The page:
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Tuesday, May 29, 2007

What We Expect From Yankees Fans

BTF recently had a post about Joe Torre's meeting prior to their road game against Toronto. That ended the same way the prior three games with the Angels did, in a 7-2 loss. Reasonable Yankees fans — by whom I mean folks like Alex Belth, Cliff Corcoran, and Jay Jaffe — understand losing, even extended skids, is part of the game.

And then you have your atavists:

My friend Javier and I faced off with a group of Angels fans yesterday. There were four loud ones behind us who started up in the seventh inning and didn’t quit until the final out when they aimed a racial jab at Derek Jeter.

There is nothing that will touch off a war in the Bronx quicker than a knock on The Captain.

“Shut your mouth or I’ll shut it for you,” Javier shot.

“Jeter’s overrated,” one of them giggled.

Javier lunged and the giggler crashed back into his seat.

“If you want to step outside we’ll go,” Javier challenged. “There’s four of you and two of us so you might want to go back to Disneyland and get some more guys.”

Javier set his shoulders in a manner that showed he held victory in his fists.

The Angels scattered and Javier carried himself out of The Stadium the same way the Yankees will carry themselves into Toronto: Knowing that victory in their hands and their bats.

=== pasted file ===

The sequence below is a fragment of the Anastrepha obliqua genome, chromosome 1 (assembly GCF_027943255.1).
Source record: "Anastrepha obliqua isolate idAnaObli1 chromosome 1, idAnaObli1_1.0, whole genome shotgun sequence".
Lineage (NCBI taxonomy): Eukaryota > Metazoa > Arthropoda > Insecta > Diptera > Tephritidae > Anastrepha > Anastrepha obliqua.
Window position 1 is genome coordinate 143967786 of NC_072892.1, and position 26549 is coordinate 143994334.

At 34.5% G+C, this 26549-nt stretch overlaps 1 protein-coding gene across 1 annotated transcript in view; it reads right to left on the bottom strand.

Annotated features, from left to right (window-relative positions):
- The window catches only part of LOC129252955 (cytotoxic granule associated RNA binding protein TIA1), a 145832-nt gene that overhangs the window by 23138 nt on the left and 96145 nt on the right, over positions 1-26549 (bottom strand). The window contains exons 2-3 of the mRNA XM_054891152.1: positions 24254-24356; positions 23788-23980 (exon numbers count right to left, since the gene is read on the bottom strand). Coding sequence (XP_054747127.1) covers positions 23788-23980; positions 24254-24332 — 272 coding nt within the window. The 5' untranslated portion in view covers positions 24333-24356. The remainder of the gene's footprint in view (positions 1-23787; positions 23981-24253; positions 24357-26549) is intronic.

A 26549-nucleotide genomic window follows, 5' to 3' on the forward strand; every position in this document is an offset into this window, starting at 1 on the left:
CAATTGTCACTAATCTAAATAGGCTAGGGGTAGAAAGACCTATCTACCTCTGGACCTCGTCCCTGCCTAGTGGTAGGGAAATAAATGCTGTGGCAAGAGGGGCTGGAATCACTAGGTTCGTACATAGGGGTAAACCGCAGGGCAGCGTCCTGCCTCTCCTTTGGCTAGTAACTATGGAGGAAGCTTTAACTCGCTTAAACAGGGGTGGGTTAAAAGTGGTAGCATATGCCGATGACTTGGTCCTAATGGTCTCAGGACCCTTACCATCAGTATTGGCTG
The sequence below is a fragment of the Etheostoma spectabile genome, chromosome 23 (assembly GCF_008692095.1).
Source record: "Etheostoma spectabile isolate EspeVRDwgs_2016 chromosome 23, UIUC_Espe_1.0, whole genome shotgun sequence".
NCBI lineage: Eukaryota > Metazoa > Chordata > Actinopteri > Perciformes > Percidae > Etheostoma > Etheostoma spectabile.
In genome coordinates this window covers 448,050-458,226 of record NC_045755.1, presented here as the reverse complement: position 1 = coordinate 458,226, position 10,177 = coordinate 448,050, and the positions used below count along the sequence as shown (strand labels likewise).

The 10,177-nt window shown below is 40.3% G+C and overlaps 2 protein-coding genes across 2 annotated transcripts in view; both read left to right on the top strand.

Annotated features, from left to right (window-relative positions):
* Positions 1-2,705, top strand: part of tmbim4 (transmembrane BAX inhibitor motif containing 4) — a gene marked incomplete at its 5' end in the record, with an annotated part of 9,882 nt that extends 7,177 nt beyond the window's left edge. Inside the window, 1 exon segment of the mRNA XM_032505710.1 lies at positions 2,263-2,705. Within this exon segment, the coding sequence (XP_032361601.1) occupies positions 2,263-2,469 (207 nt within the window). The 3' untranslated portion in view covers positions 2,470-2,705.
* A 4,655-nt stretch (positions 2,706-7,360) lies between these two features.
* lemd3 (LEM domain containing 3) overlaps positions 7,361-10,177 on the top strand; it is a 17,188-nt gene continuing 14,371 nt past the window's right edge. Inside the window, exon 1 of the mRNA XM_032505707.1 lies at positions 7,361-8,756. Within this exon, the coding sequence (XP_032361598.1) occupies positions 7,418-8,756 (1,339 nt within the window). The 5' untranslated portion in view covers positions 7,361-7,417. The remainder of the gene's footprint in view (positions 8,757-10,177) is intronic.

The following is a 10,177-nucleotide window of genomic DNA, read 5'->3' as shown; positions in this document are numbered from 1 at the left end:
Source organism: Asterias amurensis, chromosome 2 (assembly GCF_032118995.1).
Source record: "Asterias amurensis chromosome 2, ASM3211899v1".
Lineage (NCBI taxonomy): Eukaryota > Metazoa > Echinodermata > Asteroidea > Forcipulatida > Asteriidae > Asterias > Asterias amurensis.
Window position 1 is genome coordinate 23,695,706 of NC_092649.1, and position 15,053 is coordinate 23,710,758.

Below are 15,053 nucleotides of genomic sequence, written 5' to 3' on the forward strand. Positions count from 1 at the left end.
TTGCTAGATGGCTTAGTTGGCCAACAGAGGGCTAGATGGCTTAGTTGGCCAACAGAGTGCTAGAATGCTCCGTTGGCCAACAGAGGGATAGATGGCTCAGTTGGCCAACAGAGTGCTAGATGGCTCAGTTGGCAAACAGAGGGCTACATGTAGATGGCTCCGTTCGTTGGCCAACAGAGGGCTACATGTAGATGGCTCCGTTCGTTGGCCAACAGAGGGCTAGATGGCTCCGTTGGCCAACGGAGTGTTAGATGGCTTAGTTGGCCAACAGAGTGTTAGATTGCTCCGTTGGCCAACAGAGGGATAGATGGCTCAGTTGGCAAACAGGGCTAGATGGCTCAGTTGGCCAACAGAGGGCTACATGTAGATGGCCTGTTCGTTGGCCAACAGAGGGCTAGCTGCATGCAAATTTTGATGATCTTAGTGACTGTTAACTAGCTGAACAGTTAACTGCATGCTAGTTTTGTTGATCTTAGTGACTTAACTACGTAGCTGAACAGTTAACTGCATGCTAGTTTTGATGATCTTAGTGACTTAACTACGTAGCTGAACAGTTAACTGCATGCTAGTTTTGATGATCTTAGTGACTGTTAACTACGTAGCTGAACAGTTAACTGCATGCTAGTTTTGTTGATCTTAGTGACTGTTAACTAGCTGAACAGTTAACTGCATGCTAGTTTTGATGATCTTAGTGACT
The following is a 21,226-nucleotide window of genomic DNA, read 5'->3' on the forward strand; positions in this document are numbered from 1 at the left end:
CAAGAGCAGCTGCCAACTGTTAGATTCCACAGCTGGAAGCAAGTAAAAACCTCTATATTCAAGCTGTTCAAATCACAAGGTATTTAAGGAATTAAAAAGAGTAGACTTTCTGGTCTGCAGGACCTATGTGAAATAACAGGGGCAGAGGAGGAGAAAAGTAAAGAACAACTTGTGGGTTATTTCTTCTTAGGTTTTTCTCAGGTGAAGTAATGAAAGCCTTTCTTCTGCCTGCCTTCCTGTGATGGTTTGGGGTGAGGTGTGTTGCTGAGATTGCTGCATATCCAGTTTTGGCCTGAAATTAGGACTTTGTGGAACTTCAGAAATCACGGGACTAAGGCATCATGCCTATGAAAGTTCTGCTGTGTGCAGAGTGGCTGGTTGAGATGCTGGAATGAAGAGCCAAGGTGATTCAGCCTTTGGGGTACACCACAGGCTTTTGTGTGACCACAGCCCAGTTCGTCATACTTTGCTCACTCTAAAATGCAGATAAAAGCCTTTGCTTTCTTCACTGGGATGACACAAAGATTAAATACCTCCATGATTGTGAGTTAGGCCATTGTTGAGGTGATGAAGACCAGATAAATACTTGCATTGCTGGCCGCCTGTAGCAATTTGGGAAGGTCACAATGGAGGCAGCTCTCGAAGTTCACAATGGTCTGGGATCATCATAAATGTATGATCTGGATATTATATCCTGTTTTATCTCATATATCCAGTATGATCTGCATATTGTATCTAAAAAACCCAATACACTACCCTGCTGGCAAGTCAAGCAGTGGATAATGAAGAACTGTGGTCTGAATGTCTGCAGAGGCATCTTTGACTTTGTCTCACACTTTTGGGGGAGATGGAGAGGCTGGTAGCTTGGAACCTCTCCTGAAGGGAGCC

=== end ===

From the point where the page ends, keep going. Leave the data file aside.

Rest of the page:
Now, I'm not going to defend anybody making racial slurs; that kind of behavior is uncalled for. And to do it in the Bronx is just asking for trouble, sure. But assaulting fans of opposition teams who come to your park? It's those kinds of rowdies who show up at Angel Stadium each and every Yankees series. That circus is why Helen abhors being at the park for any of the games with the Bombers, and why their loud, entitled, arrogant fans have such a negative reputation throughout baseball. It's not enough that their team has to win; they also have to beat down fans of every other team.

I certainly hope the Angels continue to bedevil them, especially by the time the Yanks make it to Anaheim.

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they did give the Red Sox a standing O after they came back and won the 2004 ALCS...
By all reports, Dodger fans have surpassed Yankee fans for crude swagger at the Big A. But that is hearsay, I have skipped the Bombers and Brooklynite series in Anaheim in recent years for the same reasons cited by Helen.
Though it must be said that this Yankees for Justice post smells a bit of Walter Mitty wish-fulfillment. Not only did he mentally dominate those giggling Angel fans... not only did they quail in the shadow of his virulence... but he returned home to blog about it!

I'm sure the proverbial fly on the bleacherseat heard more wounded muttering, more broken English and more slapdash machismoronics than our gabby gladiator lets on.